Jove, $7.99, ISBN 978-0-425-27376-0
Contemporary Romance, 2015
Suddenly One Summer is a bit of a change of pace – it’s slower than Julie James’s usual offering, and while the heroine Victoria Slade is a lawyer, this story focuses more on her personal issues than the usual lawyer business 24/7. She’s the more cynical person, having seen her share of infidelities and marital breakdowns during her years as a divorce lawyer (along with her own father’s cheating on and eventually leaving her mother), while our hero Ford Dixon is an investigative journalist who’s a pretty nice guy that manages to be remain angst-free in spite of his job.
Victoria and Ford are new neighbors, but they get off on a wrong foot when Victoria assumes that he’s a playboy while he gets irritated by her judgmental attitude. When she ends up accepting his sister’s case – to locate the father of Zoe’s daughter, conceived as a result of a one-night stand – she and Ford end up being partners-in-crime. Of course, they eventually discover that there is plenty of fun to be had under the covers, but can Victoria let her guard down and open herself to love? Stay tuned.
This story is in many ways what I’ve come to expect from Julie James. Victoria has panic attacks, but these episodes don’t make her weak or dependent on the hero. Instead, they are a means for the author to show off a vulnerable side of Victoria underneath her competence exterior. Victoria’s weaknesses don’t define her or serve as a “softening” touch to play down her competency or her strengths – they are what she is, part of her character. Ford is who he is – a nice and competent guy – and I like that the author allows him to do his thing without exaggerating his strengths or reducing Victoria’s to create the traditional “man strong and protect, woman weak and need rescue and make many, many babies” roles for the hero and the heroine.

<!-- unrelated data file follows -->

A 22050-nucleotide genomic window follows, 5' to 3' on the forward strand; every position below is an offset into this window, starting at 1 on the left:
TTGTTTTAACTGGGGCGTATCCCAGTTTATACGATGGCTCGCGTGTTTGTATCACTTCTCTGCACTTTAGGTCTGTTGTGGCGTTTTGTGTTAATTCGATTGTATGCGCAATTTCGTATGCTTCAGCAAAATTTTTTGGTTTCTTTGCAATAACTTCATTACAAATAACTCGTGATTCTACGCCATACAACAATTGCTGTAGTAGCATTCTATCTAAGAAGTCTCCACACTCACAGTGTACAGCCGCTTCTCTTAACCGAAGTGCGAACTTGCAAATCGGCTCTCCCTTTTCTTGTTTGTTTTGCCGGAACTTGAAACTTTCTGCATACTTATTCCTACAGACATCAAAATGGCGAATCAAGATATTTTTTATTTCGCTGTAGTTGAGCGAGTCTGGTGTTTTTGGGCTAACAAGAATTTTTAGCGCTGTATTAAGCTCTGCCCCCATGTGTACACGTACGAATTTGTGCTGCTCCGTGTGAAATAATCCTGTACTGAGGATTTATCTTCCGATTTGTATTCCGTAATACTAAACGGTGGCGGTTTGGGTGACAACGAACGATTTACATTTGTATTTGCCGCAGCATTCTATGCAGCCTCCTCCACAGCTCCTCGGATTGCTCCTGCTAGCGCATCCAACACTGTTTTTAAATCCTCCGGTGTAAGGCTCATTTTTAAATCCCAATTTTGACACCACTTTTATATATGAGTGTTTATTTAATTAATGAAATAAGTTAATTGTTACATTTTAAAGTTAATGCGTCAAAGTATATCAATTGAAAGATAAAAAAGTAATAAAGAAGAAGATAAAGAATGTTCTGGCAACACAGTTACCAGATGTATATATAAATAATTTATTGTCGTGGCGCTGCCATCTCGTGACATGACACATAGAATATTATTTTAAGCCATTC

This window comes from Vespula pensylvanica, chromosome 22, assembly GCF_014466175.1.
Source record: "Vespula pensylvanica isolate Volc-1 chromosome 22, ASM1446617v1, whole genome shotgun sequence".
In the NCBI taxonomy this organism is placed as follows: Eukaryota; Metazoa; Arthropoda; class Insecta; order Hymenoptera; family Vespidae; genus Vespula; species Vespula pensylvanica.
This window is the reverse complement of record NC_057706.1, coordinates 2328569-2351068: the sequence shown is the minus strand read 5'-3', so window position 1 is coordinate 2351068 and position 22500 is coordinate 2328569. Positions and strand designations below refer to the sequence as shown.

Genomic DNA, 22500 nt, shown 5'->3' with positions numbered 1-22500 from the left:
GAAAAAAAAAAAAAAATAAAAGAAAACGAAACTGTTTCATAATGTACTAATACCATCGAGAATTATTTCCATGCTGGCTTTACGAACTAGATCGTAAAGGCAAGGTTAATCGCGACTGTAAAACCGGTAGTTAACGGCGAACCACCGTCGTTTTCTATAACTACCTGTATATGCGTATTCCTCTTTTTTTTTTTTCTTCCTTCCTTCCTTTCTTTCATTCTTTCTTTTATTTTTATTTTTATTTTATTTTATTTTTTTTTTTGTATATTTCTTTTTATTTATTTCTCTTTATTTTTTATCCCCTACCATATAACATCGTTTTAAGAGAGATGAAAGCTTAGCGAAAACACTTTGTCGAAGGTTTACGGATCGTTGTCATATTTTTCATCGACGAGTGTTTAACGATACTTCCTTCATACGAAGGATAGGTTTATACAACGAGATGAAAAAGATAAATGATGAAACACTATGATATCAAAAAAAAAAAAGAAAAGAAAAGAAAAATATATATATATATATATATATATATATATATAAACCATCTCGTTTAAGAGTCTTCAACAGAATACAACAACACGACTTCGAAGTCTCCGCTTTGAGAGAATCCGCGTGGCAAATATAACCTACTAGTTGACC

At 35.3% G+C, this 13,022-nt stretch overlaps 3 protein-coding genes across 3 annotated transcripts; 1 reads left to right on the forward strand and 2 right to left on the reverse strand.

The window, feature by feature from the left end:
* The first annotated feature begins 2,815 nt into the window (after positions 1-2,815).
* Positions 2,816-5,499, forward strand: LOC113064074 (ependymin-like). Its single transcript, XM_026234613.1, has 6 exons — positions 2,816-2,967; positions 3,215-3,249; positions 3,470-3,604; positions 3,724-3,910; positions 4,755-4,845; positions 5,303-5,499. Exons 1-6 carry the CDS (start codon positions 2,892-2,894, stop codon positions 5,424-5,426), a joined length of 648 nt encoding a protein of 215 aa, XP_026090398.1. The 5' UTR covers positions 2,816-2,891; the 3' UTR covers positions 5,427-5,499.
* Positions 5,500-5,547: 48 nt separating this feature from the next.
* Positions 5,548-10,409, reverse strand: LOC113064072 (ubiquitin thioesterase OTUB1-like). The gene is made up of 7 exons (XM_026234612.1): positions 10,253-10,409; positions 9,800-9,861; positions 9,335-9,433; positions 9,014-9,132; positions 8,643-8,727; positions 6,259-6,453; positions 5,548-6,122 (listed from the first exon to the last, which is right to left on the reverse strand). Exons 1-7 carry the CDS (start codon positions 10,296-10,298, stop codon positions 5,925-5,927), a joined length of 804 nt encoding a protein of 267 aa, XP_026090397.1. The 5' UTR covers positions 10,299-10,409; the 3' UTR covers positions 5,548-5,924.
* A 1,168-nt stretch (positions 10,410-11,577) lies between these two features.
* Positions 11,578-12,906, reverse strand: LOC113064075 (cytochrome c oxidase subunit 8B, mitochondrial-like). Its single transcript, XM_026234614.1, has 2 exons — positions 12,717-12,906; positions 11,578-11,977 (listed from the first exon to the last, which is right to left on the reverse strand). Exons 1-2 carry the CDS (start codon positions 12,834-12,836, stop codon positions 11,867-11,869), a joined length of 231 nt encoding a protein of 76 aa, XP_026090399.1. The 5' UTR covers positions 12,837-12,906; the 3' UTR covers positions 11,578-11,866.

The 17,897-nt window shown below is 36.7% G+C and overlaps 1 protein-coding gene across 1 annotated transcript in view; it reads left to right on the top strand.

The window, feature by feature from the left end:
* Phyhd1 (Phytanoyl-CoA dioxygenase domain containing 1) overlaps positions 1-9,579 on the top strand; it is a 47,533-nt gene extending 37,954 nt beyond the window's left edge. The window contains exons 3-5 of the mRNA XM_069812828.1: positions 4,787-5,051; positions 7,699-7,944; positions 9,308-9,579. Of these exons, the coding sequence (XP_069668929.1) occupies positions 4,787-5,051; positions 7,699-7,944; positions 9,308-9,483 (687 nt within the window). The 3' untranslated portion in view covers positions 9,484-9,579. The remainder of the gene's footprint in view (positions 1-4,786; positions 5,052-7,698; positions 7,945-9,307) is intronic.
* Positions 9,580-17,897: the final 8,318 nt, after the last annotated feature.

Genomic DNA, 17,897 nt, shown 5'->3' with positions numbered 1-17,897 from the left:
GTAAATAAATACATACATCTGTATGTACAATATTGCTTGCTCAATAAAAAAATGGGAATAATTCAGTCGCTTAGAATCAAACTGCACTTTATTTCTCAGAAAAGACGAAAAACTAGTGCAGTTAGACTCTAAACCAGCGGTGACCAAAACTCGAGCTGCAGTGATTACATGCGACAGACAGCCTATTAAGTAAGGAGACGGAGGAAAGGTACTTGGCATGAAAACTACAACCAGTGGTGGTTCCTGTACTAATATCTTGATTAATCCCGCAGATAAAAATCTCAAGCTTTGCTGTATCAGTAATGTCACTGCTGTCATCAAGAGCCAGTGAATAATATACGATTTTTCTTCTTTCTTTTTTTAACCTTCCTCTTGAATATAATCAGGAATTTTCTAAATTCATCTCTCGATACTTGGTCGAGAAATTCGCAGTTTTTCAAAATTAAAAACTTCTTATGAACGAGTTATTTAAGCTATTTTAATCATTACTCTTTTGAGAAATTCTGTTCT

Unfortunately, the chemistry between Victoria and Ford isn’t as good as that of previous couples in the author’s older books, and I find myself missing the stronger and steamier chemistry in those older books. These two just do their thing, and I can’t help feeling that these two end up being a couple because they are the hero and the heroine, and hence falling in love is expected of them. I never get this “Oh, I really love you!” kind of vibes from them. I like them as characters, but I actually enjoy them more when they are focused on searching for Zoe’s baby daddy or doing their respective individual things. As a couple, they are bland and forgettable.
The pacing of this story can also be a bit slow during its first third or so. I find the whole little misunderstanding between Victoria and Ford on the contrived side, and the story takes its time to set up the search for Zoe’s baby daddy. Even then, that one is basically our hero and heroine tracking down people based on a list of names. I find myself more intrigued by certain scenes of the book -Victoria and her shrink, Victoria’s speech about how things can go wrong when a woman gets into a relationship with a man who makes far less money than her, and such – than by the story as a whole.
Suddenly One Summer is a decent read at the end of the day, but it doesn’t grab me or entertain me like the way the author’s older books had in the past. I don’t know whether it’s me or the author, but the magic is missing here. Will it ever come back? I guess that’s the million dollar question, right there.